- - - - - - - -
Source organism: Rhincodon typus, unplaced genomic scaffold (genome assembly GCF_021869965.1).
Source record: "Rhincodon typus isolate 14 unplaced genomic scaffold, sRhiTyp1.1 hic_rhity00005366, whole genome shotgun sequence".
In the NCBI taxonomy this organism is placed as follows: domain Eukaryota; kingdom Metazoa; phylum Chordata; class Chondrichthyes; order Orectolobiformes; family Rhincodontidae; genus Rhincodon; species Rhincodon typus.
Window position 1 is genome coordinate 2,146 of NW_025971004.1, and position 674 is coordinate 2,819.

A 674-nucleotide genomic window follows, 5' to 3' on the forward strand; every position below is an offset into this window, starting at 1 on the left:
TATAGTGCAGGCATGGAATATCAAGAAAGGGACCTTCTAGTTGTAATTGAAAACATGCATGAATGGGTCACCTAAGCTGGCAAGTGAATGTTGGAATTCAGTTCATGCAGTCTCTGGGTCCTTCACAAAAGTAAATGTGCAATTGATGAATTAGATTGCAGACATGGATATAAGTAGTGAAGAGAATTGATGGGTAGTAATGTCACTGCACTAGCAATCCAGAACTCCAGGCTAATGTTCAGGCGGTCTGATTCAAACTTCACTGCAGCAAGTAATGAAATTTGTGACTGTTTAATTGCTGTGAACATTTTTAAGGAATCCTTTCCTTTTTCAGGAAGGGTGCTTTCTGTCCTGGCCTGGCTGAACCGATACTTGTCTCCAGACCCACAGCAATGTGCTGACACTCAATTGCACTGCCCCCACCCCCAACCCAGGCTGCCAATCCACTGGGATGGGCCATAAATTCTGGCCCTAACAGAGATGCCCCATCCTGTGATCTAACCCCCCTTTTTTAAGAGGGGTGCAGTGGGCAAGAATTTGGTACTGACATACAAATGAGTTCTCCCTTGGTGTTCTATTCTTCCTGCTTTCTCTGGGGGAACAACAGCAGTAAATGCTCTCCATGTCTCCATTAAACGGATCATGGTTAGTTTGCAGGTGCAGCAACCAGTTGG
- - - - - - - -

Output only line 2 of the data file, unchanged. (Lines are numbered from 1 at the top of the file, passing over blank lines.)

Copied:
Source record: "Rhincodon typus isolate 14 unplaced genomic scaffold, sRhiTyp1.1 hic_rhity00005366, whole genome shotgun sequence".